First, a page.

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New owners say historic Old Yellowstone District warehouse has ‘potential’

The Pacific Fruit & Produce Co. Building on W. Midwest Ave. is next to what is now Urban Bottle and Racca’s in the Old Yellowstone District. It was recently purchased by Midwest Urban Development, an LLC partially owned by True Land and Realty. (Dan Cepeda, Oil City)

CASPER, Wyo. – A weathered historic warehouse building in the Old Yellowstone District could potentially become another jewel in a series of redeveloped properties along the trendy district.

According to True companies spokesperson Bill Salvin, Midwest Urban Development purchased what they’re calling the Pacific Fruit & Produce Company building on Midwest Ave., next door to what is now occupied by Urban Bottle and Racca’s Pizzeria Napoletana.

The entire complex on that block was originally part of a sprawling combination of warehouses for business and importers that operated near what was then rail yards in the early to middle 20th-century.

Walter Schultz Wholesale Grocery Company, once located at 321 W Midwest Ave in Casper. The building is now occupied by Art 321. Photo is dated March, 1962, and is from the Chuck Morrison collection. (Casper College Western History Center, Chuck Morrison Collection via Facebook)

Redevelopment of the century-old complex started in 2014 with business partners John and Lauren Griffith and Art and Lynette Boatright, who have since sold the property. Art 321 eventually moved into the building near Collins, and Racca’s and Urban Bottle opened in the adjacent buildings along Ash. St. The Griffiths will continue to own and operate Urban Bottle, according to John Griffith. Racca’s is owned and operated by Mark Dym and Kristy Latorraca Dym of Denver, who operate other popular pizza and Italian restaurants in trendy areas along the Colorado Front Range.

Midwest Urban Development (MUD) is an LLC owned by Jennifer True, with an ownership interest by True Land and Realty, according to Salvin. Jennifer True was formally a partner in the Urban Bottle business, but sold her interest some time ago, said Salvin.

Urban Bottle and Racca’s now occupy part of a former warehouse building that was redeveloped over the past several years. A neighboring building has recently been purchased by the same owners. (Dan Cepeda, Oil City)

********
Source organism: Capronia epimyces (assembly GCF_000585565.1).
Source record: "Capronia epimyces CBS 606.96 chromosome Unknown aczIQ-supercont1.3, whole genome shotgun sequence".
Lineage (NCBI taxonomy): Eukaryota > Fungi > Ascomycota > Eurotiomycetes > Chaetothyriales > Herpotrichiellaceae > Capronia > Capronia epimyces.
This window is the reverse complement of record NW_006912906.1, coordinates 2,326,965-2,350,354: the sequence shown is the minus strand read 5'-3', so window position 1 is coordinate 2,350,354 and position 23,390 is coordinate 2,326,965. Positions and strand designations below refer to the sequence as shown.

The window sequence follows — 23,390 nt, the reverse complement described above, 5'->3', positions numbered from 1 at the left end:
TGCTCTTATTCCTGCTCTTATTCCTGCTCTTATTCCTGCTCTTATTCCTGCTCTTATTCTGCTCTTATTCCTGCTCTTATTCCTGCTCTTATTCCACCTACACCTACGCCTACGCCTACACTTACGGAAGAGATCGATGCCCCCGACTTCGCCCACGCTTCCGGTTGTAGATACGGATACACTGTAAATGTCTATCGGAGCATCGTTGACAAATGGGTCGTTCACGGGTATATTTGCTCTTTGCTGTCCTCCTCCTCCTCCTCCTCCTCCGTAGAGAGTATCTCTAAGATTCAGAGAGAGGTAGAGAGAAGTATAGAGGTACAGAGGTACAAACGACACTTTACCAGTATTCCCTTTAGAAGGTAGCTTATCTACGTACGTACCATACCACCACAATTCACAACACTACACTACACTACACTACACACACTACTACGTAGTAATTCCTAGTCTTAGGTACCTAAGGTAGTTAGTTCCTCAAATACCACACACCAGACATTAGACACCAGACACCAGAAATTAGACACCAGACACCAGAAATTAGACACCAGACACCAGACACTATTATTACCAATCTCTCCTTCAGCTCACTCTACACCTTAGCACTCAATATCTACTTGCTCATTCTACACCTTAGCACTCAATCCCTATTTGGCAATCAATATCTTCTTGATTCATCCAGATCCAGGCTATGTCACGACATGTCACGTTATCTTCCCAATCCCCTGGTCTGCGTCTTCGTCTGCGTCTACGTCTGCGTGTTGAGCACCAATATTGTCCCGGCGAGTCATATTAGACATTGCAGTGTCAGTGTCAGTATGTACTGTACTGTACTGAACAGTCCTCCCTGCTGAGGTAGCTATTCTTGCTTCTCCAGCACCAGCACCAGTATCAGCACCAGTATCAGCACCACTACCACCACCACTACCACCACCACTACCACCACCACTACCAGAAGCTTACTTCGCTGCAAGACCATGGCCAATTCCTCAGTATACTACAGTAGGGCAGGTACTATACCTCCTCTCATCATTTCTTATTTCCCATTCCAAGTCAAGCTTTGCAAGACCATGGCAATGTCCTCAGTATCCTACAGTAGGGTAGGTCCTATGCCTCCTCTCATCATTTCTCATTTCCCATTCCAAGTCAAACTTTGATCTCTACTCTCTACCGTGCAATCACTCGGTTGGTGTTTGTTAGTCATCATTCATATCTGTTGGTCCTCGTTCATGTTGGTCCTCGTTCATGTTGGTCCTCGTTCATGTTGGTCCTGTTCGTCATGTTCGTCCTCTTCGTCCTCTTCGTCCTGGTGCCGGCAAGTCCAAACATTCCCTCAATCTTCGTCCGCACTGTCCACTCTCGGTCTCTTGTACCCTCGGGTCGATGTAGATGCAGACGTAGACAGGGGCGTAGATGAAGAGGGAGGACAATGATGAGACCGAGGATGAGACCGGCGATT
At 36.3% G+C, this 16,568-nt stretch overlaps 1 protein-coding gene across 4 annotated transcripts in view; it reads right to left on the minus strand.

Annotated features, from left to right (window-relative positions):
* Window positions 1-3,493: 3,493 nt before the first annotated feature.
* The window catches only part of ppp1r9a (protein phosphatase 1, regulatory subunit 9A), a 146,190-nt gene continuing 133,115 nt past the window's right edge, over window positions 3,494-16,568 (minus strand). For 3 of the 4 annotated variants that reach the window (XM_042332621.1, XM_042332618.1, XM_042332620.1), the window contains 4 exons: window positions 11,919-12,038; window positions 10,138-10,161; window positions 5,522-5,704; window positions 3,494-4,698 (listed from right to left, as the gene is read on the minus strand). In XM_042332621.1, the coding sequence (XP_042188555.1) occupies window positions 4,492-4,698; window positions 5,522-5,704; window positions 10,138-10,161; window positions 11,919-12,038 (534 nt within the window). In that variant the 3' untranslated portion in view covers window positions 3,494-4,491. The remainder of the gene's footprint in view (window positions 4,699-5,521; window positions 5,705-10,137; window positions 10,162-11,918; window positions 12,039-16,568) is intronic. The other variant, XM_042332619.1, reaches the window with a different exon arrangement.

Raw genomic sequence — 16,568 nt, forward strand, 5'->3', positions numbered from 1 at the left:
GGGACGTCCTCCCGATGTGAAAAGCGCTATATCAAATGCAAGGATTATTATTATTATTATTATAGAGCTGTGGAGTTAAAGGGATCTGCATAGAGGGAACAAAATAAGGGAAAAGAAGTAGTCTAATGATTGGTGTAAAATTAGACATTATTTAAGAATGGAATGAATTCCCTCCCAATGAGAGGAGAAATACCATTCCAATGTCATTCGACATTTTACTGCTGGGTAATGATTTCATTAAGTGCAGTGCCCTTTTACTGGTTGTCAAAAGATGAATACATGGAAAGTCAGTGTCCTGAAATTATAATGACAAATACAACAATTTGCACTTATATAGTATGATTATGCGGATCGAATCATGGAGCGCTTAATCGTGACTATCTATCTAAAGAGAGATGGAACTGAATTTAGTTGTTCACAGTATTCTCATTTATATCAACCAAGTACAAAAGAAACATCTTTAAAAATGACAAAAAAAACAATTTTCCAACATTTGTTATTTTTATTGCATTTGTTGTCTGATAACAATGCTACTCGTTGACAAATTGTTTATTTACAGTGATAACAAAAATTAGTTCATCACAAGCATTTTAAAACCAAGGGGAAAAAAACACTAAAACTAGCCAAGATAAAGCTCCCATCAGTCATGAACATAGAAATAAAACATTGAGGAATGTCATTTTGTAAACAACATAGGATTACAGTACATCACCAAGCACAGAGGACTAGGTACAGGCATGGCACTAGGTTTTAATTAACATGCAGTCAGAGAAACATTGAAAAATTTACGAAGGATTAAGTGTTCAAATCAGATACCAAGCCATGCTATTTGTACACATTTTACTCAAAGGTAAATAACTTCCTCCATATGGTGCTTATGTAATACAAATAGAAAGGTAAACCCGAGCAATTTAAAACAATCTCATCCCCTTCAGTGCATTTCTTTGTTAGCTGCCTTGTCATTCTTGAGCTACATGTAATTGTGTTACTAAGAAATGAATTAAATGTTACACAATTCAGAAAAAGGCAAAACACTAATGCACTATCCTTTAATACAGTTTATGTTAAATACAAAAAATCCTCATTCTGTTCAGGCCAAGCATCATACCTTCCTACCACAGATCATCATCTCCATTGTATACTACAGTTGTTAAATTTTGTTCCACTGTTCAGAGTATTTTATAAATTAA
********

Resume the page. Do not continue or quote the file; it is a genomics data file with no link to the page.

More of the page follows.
“MUD had an option on that building for quite some time, and it decided to exercise that option,” he said. MUD already owns the building occupied by Urban Bottle and Racca’s, and the purchase of the Pacific Fruit Building took place in December, 2020.

The building has most recently been used for storage by Magic City Stoves & Fireplaces.

Salvin said development plans for the building haven’t been “fleshed out” at this point, but that MUD feels the building “certainly has potential.”

Salvin said the two buildings “are the extent of MUD’s holdings.” However, True Land and Realty owns significant nearby properties, including a historic former Toyota maintenance building now occupied by Flowstate. Additionally, last year they took over development of The Nolan from FLAG Development after initially investing in the redevelopment project. The former Nolan Chevrolet building is currently being transformed into a mixed-use development that will include housing, retail and entertainment.

Ghost signs on the side of the former Nolan Chevrolet dealership on David Street appeared as crews stripped decades of white paint from the building recently during a restoration and redevelopment project. (Dan Cepeda, Oil City)

The nearby state office building is quickly taking shape and should be completed later this year, which many expect to bring more people to the area on a daily basis.

Salvin didn’t elaborate on any goals, tentative plans or timelines for the property, but expressed the company’s optimism in the area.

“Clearly there’s an interest in making that property a vibrant property downtown…they have properties in that downtown corridor, and they’d like to develop them so that downtown is a place where people want to go, and where people want to live and socialize,” said Salvin.


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